China’s increasing aggression in the region has caused alliances to form to balance power and maintain the status quo.

In Singapore earlier this month, members of the Five Powers Defense Arrangements (FPDA) consisting of Australia, Malaysia, New Zealand, Singapore and the United Kingdom said that “they need to prioritize and regenerate our military and cooperation collectively.”

Last September, a trilateral security pact between Australia, the United Kingdom and the United States (AUKUS) was established to maintain the peace and stability in the Indo-Pacific region. Under the pact, the US and UK will help Australia acquire nuclear powered submarines to help equalize China’s naval force.

The Quadrilateral Security Dialogue, colloquially known as the QUAD, is a strategic security grouping between Australia, India, Japan and the US. Established in 2007, QUAD was revived Manila in 2017 to counter China’s military and diplomatic offensive in the Indo-Pacific region.

The existence of FPDA, AUKUS and QUAD underscores the threat of armed conflict in light of China’s expansionist ambitions. It shows that the world’s attitude towards China has shifted to one characterized by distrust.

The distrust stems from four reasons. First, China proved that it cannot be trusted to honor international treaties in which it is a signatory. This was made evident when it claimed parts of the West Philippine Sea as its own even if it meant disregarding the UNCLOS convention and the decision of the Permanent Court of Arbitration. Second, it lies. Throughout the early 2010’s, China maintained that it was not militarizing the disputed waters in the West Philippine Sea only to discover later on that it built an armed military base. Three, it provokes aggression. Apart from bullying tactics of smaller nations, it continues to engage in dangerous military drills in the Taiwan Strait.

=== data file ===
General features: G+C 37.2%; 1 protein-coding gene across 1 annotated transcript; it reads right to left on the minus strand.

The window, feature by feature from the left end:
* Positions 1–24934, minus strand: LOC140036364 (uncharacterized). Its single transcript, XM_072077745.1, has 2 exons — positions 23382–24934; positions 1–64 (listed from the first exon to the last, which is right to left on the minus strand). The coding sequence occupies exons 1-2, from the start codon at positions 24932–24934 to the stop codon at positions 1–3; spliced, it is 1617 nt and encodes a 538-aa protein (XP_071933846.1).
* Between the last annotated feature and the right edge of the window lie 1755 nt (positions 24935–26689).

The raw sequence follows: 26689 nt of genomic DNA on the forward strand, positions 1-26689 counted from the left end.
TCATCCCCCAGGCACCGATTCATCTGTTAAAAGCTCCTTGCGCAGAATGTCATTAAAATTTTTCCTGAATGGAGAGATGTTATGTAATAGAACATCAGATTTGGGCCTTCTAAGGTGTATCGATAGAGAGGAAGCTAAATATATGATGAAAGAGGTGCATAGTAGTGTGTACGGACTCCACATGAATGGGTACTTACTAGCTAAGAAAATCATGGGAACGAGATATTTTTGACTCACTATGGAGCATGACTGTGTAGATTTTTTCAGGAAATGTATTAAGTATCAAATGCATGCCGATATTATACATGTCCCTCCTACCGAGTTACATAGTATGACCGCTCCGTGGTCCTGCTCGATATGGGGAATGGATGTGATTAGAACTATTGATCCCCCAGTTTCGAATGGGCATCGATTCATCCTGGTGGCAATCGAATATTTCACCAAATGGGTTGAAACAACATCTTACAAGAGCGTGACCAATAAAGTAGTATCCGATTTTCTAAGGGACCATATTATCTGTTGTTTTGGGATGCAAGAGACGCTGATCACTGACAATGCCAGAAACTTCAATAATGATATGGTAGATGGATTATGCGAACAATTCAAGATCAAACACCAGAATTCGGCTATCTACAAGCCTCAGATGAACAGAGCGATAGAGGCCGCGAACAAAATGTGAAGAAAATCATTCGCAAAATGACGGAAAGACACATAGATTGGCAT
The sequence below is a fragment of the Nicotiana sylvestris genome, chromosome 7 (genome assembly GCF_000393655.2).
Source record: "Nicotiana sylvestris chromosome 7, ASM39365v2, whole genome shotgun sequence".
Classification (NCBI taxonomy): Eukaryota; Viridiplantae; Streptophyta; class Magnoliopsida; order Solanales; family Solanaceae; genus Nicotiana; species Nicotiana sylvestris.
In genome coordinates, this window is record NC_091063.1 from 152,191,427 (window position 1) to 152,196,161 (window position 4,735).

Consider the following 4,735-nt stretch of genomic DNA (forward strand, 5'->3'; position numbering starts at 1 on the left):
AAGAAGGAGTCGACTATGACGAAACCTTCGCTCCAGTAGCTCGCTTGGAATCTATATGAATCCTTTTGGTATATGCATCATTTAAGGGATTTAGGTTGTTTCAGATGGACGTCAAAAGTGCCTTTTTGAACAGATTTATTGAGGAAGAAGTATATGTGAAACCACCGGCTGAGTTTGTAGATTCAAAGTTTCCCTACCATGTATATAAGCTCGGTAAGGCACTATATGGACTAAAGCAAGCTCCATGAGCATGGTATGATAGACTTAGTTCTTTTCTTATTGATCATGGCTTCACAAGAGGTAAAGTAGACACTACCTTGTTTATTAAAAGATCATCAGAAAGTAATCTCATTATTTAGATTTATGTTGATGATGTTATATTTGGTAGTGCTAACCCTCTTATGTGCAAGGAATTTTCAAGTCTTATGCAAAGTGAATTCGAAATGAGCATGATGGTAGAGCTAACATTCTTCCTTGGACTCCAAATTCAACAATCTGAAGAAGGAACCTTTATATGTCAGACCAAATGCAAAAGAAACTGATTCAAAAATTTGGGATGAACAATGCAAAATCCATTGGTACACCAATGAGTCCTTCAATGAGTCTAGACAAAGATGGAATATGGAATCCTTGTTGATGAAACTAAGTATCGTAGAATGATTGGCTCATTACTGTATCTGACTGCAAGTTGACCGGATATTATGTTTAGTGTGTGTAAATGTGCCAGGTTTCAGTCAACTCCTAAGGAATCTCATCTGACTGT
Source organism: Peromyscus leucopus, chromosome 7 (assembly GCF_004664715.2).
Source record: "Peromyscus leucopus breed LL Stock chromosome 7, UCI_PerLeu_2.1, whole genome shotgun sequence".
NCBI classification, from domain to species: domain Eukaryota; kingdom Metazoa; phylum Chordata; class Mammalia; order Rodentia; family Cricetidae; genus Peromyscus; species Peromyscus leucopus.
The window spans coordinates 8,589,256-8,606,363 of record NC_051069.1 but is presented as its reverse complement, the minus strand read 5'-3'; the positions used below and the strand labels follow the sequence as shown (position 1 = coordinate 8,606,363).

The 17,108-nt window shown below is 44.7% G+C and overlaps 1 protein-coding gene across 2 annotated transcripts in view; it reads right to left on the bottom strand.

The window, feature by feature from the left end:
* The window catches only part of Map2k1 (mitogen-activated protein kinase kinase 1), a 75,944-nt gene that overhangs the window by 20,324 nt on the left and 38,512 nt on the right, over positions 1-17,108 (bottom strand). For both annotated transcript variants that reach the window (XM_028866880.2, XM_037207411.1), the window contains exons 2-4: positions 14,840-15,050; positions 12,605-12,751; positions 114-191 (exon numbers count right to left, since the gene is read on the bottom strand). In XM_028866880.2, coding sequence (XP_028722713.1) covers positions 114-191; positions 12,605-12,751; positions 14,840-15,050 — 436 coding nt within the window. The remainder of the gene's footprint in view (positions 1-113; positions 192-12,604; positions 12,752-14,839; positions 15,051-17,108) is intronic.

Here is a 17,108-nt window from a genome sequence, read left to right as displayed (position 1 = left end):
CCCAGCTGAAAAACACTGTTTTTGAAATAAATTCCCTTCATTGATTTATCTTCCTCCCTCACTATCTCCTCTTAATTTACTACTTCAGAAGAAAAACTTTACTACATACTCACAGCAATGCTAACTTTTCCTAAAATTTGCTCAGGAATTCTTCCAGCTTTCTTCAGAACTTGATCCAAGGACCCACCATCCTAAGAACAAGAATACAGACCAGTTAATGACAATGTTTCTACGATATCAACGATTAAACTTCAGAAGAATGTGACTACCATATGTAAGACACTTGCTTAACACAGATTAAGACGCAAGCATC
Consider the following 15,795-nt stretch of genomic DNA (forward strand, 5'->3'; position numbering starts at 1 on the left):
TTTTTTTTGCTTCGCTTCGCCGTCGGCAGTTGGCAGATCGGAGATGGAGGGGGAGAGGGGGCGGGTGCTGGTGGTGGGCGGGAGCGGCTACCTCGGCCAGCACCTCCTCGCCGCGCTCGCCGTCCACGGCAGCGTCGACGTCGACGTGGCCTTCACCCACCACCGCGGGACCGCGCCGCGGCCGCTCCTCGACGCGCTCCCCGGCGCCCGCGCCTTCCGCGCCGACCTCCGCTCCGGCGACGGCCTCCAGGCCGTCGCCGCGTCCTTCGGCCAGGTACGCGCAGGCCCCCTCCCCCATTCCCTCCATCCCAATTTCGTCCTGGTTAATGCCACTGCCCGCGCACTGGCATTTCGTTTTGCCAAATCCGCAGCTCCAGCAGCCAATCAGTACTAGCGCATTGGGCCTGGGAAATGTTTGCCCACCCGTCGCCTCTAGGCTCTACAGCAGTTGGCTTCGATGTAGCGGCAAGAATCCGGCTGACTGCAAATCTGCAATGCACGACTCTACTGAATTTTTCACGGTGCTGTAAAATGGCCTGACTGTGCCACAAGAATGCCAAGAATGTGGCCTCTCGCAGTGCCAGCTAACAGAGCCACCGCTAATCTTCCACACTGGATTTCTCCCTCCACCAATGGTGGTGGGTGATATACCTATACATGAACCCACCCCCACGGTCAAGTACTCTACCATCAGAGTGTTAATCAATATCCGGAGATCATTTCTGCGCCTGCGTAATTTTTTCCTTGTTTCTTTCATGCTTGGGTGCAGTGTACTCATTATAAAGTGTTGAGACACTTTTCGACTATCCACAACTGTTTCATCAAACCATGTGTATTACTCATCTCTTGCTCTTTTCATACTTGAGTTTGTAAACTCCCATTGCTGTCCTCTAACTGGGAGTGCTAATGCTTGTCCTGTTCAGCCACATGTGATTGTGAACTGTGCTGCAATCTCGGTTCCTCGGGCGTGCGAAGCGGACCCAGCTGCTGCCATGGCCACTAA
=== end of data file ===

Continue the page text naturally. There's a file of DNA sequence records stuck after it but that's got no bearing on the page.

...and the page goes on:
The fourth and most serious reason is that China is seemingly confused about its definition of “sovereignty.”

On one hand, China claims that it is a staunch advocate of sovereignty. So fervent is its “respect” for a country’s independence that it invokes its own sovereign rights whenever it is questioned about its human rights record, its actions towards Hong Kong, its unfair trade practices and other violations to global accords.

But on the other hand, China abets the most blatant affront to sovereignty in Russia’s attacks on the Ukraine. It will be recalled that in the UN General Assembly, China was among the few that refused to condemn Russia’s invasion. In fact, it even refuses to refer to the attacks as an “invasion.”

The statements made by the United States may be confusing but there is rhyme and reason to it all. China is confused, period. This is because it wants to have its cake and eat it too. And here lies the danger. This is why China is considered a high risk, volatile actor in this decisive theater and why groupings like the FPDA, AUKUS and QUAD are necessary.

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Email: [email protected]. Follow him on Twitter @aj_masigan